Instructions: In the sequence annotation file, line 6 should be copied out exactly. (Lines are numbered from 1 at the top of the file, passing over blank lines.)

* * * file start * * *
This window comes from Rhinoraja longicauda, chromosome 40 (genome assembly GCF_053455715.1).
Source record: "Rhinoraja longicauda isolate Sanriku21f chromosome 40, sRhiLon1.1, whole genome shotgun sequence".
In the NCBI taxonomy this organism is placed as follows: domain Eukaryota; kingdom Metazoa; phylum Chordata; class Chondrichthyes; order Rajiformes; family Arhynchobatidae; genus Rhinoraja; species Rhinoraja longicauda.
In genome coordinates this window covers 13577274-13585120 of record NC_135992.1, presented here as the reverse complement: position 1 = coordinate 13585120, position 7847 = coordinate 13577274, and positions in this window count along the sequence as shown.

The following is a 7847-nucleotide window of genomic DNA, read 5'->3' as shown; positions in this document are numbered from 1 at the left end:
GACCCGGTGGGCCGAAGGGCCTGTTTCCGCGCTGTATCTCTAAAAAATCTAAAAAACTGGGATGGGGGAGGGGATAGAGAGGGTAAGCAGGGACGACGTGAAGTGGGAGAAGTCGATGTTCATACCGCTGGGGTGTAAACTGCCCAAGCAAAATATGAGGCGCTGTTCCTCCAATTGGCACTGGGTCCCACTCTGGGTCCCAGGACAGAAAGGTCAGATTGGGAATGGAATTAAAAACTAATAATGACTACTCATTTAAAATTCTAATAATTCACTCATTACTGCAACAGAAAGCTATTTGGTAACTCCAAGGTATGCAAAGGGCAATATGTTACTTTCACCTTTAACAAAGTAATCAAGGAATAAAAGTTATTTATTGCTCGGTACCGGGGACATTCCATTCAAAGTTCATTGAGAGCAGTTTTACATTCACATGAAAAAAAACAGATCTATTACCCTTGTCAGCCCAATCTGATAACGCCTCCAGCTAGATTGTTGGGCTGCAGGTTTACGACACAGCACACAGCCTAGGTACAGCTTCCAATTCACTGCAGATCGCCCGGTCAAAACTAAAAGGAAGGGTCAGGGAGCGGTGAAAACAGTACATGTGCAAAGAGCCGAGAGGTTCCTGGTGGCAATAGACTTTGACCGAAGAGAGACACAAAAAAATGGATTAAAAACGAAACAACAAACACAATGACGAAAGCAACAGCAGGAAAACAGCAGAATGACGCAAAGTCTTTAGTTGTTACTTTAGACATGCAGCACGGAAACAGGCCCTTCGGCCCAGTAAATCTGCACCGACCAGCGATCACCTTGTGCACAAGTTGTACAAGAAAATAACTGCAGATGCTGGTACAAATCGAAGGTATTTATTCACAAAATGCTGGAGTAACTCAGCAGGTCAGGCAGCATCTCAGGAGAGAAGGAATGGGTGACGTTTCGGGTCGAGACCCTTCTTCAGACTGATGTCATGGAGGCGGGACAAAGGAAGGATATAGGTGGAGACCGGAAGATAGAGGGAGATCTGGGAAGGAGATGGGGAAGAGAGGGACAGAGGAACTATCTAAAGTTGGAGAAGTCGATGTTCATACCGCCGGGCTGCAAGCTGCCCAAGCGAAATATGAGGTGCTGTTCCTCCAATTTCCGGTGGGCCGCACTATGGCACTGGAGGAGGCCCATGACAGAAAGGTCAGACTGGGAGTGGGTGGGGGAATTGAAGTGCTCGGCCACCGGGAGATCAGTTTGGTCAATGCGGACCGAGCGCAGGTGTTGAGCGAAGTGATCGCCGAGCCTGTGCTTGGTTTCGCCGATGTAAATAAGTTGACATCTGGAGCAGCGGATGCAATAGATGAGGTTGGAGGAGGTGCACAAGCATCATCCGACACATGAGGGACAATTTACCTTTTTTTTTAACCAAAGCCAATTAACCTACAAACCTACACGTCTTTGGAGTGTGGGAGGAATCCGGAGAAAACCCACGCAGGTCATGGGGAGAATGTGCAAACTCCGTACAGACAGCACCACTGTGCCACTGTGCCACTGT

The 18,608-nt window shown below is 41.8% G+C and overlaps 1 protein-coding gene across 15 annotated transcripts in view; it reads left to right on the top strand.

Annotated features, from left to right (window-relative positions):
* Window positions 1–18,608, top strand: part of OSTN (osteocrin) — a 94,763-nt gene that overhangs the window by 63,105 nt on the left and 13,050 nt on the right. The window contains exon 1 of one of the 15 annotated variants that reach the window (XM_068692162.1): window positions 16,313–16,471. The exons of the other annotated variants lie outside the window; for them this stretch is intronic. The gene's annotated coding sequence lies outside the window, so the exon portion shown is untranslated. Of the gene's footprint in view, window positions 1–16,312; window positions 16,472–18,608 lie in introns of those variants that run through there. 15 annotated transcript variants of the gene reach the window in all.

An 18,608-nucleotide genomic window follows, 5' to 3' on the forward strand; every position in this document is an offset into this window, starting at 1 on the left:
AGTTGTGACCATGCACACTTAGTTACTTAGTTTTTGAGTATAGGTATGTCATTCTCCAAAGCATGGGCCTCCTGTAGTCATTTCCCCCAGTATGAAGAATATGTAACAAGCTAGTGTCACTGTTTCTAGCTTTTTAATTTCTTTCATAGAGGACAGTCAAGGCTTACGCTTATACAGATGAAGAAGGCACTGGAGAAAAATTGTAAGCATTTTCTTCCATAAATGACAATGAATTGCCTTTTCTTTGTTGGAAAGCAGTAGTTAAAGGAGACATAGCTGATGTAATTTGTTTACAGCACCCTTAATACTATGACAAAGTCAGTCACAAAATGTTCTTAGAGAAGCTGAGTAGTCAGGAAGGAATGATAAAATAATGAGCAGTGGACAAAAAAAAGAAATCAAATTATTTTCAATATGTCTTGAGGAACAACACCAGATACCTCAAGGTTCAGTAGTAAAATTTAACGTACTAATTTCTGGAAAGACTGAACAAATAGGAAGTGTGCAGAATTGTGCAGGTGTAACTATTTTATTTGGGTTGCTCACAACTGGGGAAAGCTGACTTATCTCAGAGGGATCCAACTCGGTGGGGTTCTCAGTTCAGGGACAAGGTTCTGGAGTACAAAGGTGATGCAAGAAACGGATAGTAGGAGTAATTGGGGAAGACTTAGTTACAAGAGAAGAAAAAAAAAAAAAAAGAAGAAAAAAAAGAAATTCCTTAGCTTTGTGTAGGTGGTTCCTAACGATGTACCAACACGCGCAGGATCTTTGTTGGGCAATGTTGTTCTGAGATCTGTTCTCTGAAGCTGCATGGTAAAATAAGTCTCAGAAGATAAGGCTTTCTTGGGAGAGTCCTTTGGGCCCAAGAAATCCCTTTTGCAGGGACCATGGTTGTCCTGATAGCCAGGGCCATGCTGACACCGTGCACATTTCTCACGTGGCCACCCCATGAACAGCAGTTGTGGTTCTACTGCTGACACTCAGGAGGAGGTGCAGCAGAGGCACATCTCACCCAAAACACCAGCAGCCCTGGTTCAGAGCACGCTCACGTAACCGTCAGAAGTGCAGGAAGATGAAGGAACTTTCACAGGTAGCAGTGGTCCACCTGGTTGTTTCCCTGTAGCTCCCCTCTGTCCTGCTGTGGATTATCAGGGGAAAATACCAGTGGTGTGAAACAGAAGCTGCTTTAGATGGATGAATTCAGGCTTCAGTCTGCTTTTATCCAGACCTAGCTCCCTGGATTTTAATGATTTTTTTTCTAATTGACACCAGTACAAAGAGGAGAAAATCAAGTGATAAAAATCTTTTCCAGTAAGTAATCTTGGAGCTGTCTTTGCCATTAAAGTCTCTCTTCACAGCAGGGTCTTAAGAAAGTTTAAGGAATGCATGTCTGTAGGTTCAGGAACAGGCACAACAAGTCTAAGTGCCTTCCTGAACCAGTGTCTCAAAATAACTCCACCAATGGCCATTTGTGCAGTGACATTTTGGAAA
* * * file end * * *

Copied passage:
GACCCGGTGGGCCGAAGGGCCTGTTTCCGCGCTGTATCTCTAAAAAATCTAAAAAACTGGGATGGGGGAGGGGATAGAGAGGGTAAGCAGGGACGACGTGAAGTGGGAGAAGTCGATGTTCATACCGCTGGGGTGTAAACTGCCCAAGCAAAATATGAGGCGCTGTTCCTCCAATTGGCACTGGGTCCCACTCTGGGTCCCAGGACAGAAAGGTCAGATTGGGAATGGAATTAAAAACTAATAATGACTACTCATTTAAAATTCTAATAATTCACTCATTACTGCAACAGAAAGCTATTTGGTAACTCCAAGGTATGCAAAGGGCAATATGTTACTTTCACCTTTAACAAAGTAATCAAGGAATAAAAGTTATTTATTGCTCGGTACCGGGGACATTCCATTCAAAGTTCATTGAGAGCAGTTTTACATTCACATGAAAAAAAACAGATCTATTACCCTTGTCAGCCCAATCTGATAACGCCTCCAGCTAGATTGTTGGGCTGCAGGTTTACGACACAGCACACAGCCTAGGTACAGCTTCCAATTCACTGCAGATCGCCCGGTCAAAACTAAAAGGAAGGGTCAGGGAGCGGTGAAAACAGTACATGTGCAAAGAGCCGAGAGGTTCCTGGTGGCAATAGACTTTGACCGAAGAGAGACACAAAAAAATGGATTAAAAACGAAACAACAAACACAATGACGAAAGCAACAGCAGGAAAACAGCAGAATGACGCAAAGTCTTTAGTTGTTACTTTAGACATGCAGCACGGAAACAGGCCCTTCGGCCCAGTAAATCTGCACCGACCAGCGATCACCTTGTGCACAAGTTGTACAAGAAAATAACTGCAGATGCTGGTACAAATCGAAGGTATTTATTCACAAAATGCTGGAGTAACTCAGCAGGTCAGGCAGCATCTCAGGAGAGAAGGAATGGGTGACGTTTCGGGTCGAGACCCTTCTTCAGACTGATGTCATGGAGGCGGGACAAAGGAAGGATATAGGTGGAGACCGGAAGATAGAGGGAGATCTGGGAAGGAGATGGGGAAGAGAGGGACAGAGGAACTATCTAAAGTTGGAGAAGTCGATGTTCATACCGCCGGGCTGCAAGCTGCCCAAGCGAAATATGAGGTGCTGTTCCTCCAATTTCCGGTGGGCCGCACTATGGCACTGGAGGAGGCCCATGACAGAAAGGTCAGACTGGGAGTGGGTGGGGGAATTGAAGTGCTCGGCCACCGGGAGATCAGTTTGGTCAATGCGGACCGAGCGCAGGTGTTGAGCGAAGTGATCGCCGAGCCTGTGCTTGGTTTCGCCGATGTAAATAAGTTGACATCTGGAGCAGCGGATGCAATAGATGAGGTTGGAGGAGGTGCACAAGCATCATCCGACACATGAGGGACAATTTACCTTTTTTTTTAACCAAAGCCAATTAACCTACAAACCTACACGTCTTTGGAGTGTGGGAGGAATCCGGAGAAAACCCACGCAGGTCATGGGGAGAATGTGCAAACTCCGTACAGACAGCACCACTGTGCCACTGTGCCACTGT